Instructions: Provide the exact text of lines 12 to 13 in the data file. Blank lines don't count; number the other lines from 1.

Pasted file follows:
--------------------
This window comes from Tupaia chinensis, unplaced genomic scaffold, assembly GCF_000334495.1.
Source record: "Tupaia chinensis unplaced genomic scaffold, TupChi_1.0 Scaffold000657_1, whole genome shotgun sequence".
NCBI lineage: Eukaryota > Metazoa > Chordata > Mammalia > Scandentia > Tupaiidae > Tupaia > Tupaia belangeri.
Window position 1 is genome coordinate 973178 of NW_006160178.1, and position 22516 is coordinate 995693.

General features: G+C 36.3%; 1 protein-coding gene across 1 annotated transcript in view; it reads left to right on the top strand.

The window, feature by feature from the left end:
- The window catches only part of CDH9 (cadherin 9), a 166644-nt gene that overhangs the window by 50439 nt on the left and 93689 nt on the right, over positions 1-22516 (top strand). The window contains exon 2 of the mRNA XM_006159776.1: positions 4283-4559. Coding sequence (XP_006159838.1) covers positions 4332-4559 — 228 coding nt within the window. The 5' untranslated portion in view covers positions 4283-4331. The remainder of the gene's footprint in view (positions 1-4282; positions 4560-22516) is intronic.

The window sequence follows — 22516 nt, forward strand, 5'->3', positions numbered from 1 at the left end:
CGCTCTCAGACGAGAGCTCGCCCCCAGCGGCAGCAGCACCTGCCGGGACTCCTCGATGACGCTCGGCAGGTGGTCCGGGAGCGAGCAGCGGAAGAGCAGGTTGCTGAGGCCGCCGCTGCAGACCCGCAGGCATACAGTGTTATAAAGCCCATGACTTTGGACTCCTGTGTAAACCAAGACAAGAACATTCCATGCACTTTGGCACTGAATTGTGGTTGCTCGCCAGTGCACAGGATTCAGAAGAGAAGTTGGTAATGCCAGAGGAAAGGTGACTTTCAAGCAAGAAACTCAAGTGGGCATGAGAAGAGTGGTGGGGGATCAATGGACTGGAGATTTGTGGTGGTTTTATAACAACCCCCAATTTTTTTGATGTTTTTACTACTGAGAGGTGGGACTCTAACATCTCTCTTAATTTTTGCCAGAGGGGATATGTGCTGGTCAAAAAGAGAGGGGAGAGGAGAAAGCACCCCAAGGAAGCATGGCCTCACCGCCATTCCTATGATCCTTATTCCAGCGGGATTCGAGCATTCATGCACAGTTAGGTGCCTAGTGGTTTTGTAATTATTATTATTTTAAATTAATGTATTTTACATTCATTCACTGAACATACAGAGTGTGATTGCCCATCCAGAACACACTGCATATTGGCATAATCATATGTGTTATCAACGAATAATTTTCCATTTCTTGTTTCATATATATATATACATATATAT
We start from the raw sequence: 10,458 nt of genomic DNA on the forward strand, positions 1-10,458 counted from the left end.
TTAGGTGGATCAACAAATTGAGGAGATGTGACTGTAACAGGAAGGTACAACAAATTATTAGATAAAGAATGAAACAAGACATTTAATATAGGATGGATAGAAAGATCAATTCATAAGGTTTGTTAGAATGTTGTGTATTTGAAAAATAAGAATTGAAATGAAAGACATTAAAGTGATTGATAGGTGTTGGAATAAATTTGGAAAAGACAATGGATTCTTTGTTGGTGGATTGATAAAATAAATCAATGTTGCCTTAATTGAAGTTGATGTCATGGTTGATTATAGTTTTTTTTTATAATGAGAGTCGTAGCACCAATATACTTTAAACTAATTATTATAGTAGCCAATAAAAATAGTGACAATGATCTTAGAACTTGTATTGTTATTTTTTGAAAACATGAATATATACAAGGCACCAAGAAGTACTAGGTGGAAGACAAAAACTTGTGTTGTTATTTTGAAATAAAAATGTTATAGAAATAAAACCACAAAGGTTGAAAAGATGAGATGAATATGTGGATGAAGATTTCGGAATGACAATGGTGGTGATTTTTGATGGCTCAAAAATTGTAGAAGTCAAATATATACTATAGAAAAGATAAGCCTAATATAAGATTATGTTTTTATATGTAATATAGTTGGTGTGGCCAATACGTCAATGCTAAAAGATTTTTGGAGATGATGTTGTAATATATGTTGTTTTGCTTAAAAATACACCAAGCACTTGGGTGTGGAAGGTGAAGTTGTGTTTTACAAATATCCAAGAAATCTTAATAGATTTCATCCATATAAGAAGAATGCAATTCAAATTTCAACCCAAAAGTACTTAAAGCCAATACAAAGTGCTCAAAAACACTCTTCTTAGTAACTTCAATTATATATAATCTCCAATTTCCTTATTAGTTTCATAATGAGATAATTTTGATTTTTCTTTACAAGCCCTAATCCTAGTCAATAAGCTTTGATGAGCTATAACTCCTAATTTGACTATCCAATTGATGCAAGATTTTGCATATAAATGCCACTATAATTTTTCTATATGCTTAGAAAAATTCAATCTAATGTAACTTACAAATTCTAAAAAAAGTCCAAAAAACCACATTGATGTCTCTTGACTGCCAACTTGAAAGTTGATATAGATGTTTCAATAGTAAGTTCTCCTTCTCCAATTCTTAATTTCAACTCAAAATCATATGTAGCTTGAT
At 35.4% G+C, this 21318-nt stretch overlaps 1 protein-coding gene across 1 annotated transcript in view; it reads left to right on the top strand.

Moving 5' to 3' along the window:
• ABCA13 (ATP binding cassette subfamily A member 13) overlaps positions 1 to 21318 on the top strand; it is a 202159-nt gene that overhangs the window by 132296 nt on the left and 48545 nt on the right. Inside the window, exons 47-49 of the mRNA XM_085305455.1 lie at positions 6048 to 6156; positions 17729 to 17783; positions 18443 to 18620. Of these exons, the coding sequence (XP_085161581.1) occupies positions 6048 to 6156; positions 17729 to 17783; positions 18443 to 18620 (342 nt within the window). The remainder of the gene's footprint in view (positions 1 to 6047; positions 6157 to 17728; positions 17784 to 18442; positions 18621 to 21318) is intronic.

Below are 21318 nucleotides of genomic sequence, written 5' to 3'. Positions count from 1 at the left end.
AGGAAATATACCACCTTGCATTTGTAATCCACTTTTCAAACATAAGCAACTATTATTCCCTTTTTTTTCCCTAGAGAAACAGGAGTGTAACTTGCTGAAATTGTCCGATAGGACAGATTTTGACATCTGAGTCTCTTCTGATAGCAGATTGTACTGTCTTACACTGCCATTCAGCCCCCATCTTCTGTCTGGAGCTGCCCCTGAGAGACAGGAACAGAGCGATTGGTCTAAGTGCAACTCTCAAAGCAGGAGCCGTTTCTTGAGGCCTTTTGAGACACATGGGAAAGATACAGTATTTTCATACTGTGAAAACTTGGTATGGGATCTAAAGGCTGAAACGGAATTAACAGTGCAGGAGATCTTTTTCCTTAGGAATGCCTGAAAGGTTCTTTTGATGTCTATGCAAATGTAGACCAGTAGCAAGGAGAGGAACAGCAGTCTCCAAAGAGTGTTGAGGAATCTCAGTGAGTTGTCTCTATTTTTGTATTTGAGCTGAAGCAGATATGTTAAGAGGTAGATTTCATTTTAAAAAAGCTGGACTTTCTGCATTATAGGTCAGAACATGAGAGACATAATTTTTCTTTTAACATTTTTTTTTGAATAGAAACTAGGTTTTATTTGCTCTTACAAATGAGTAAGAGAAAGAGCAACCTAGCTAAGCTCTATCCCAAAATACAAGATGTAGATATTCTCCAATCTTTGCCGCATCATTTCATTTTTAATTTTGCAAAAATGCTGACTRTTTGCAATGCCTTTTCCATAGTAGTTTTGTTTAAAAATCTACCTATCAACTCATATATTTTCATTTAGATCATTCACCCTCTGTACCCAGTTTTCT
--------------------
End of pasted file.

At 35.4% G+C, this 21318-nt stretch overlaps 1 protein-coding gene across 1 annotated transcript in view; it reads left to right on the top strand.

Moving 5' to 3' along the window: